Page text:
Bodystorming NY IxDA: A Directed Bodystorm

Thursday, October 21st, 2010

Here is a short video of a bodystorming on Personal Learning Environments that we did at the NY IxDA. It was a “directed” bodystorm and you can hear me calling or directing certain roles to enter/participate at certain points.

Better Bodystorming Quick Tip: Using Actor Labels

Tuesday, October 19th, 2010

A good way to make bodystorming easier both for the participants and the viewers is to use Actor Labels.Actor Labels are BIG labels that you hang around people’s necks to make it easy for others to know what actor they are playing. That way you don’t have to spend as much time trying to figure out how to portray a young child if you don’t look like on

In the October 16th afternoon bodystorm we made Actor Labels mandatory and we had some good examples that you can see in the photos below.  We wrote the actor’s goal and feelings on the front of the card in addition to the role. The best materials seemed to be thick paper or construction paper and pipe cleaners. These are three good examples of actor labels that we used in the bodystorming.

See Also: Other Bodystorming Tips

9 Tips for Better Bodystorming

On why Actors should have Feelings in addition to Goals (Setting analysis example)

Bodystorming in NY

Tuesday, October 19th, 2010

This past weekend, Saturday October 16th, we did a bodystorm in Brooklyn NY. Actually two bodystorms. One in the morning and one in the afternoon. Everyone had a good time and really put their heart into it.

We worked on Personal Learning Environments of the future. I had a great time and feedback was very positive. I’ll blog separately about some of the interesting things that came out.

Bodystorming Homework for Oct 8 Bodystorm at SCAD in Savannah

Tuesday, October 5th, 2010

If you are participating in the Bodystorm this Friday you are in for a great time.

We will be working on storming out ideas on education.
We will be inventing the learning system (rather than the school system) of the future. Just as we are user-centered instead of product-centered, we we be learner-centered rather than school-centered.

For your homework do the following exercises.
1. Find someone you know who is a public school student. First ask them what they think is cool. What they are interested in. Then ask them what classes do they have and what did they learn today.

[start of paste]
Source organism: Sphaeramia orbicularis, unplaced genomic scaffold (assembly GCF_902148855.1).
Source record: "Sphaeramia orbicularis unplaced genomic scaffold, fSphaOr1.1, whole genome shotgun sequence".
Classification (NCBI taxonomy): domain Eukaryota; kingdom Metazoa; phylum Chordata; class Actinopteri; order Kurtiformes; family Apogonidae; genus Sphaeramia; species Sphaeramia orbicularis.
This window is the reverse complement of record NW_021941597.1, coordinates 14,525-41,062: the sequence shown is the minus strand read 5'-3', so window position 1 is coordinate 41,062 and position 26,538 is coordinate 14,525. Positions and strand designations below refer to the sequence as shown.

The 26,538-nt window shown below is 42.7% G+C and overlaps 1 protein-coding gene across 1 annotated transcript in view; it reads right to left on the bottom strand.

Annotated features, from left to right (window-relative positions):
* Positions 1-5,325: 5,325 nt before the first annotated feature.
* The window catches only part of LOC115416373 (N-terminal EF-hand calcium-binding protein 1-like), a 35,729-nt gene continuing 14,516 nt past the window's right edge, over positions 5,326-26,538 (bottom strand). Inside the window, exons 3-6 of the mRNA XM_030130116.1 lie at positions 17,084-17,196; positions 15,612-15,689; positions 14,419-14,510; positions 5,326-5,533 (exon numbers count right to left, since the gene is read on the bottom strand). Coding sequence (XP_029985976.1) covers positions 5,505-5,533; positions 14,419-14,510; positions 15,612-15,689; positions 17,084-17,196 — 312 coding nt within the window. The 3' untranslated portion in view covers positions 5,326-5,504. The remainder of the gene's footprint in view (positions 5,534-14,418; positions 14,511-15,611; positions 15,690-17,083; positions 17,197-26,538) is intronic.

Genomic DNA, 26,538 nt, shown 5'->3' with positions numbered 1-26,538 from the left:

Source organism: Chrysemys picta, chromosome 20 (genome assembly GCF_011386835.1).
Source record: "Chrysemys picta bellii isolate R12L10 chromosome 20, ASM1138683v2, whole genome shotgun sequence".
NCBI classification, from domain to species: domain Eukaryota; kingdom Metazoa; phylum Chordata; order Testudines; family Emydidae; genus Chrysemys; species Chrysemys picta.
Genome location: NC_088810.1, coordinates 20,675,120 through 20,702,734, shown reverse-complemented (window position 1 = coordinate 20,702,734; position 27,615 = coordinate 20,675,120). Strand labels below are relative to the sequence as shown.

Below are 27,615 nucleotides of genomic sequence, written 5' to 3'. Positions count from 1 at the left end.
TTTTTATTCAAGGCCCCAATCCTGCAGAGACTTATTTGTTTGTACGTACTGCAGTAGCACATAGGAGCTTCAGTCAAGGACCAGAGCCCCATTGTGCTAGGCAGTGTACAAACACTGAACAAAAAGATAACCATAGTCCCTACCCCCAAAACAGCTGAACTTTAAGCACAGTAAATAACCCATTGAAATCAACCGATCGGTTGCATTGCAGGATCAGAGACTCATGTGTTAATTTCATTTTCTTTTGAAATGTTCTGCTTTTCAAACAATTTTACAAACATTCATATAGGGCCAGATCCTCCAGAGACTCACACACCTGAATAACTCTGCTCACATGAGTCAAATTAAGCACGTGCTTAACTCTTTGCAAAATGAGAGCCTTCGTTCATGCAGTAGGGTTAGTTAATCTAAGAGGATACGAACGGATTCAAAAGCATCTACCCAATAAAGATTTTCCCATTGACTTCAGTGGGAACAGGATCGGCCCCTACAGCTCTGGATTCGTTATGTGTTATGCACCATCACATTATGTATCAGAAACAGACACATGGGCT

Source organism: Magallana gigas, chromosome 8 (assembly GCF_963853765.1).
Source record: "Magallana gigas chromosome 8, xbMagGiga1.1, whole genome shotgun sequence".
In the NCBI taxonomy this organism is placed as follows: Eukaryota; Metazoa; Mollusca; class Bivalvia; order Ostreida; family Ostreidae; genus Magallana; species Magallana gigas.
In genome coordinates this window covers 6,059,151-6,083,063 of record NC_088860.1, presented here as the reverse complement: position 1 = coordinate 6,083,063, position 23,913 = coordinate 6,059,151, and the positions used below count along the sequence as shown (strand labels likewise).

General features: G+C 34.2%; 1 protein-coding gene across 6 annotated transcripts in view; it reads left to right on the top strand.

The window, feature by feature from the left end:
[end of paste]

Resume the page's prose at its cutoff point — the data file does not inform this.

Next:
2. Think about what you do for work and what is the different between that and homework. (If you don’t work and are in school then do the opposite.)
3. What tools or resources help you learn best?

How to help your people get better as Experience Designers w/o managing more

Tuesday, October 5th, 2010

Learning More by reflecting on your work: A Structured Review Process from Education

Peter Pappas wrote about the “reflective student” subtitled: “Dedicated to relinquishing responsibility for learning to the students.” How does that relate to what we see going on in management – relinquishing responsibility for “management” to the worker/staff? Perhaps similarly as Peter Pappas has the student move to being a “reflective student” we would need to move the worker/staff to being a “reflective worker/staff.”

The 6 Reflections

  1. What did I do? Did I get it done on time?
  2. What was important about what I did?
  3. Where could I use this again? Are their ways to adapt it to other projects?
  4. Did I see any patterns in what I did?Were the strategies, skills, and procedures I used effective for this project? What were the results of the approach I used – was it efficient, or could I have eliminated or reorganized steps?
  5. How well did I do? Did I do an effective job of communicating my work to others? What have I learned about my strengths and my areas in need of improvement? How am I progressing as a designer?
  6. What should I do next? How can I best use my strengths to improve?


The Top Ten Mistakes UX (User Experience) Leaders Make

Talking About Managing

Bodystorming in Savannah

Sunday, October 3rd, 2010

This Friday we will be bodystorming at the Collaborative Open Innovation Network (COINs2010) conference in Savannah.  Here is a link to the workshop information for bodystorming in Savannah.

Prototyping at the Systems Level

Friday, October 1st, 2010

Marc Rettig presented at the local IxDA in State College. A good crowd and great discussion. He put up the diagram you see below and talked about the upper right of the chart. which gets more on the Y-axis toward the world, cities and system and on the X-axis toward underlying causes, wellness and whole person.

If design thinking is about iteration, prototyping (or as Marc put it “Understand & Try” with prototypes between) then how do we approach problems/opportunities at that systems level with this type of practice.

Can we prototype at the systems level?

Some possible approaches might be:

  • The Function- Structure- Process Model
  • Agent-based modeling that scales quickly up to the complexity of the systems level.
  • Systems-Level Experimentation (which can be used to drive disruptive innovation.)
  • Alex Osterwalder’s Business Modeling as a sort of systems level view and playing board, but I need to start to connect various business models together to really get at a systems view.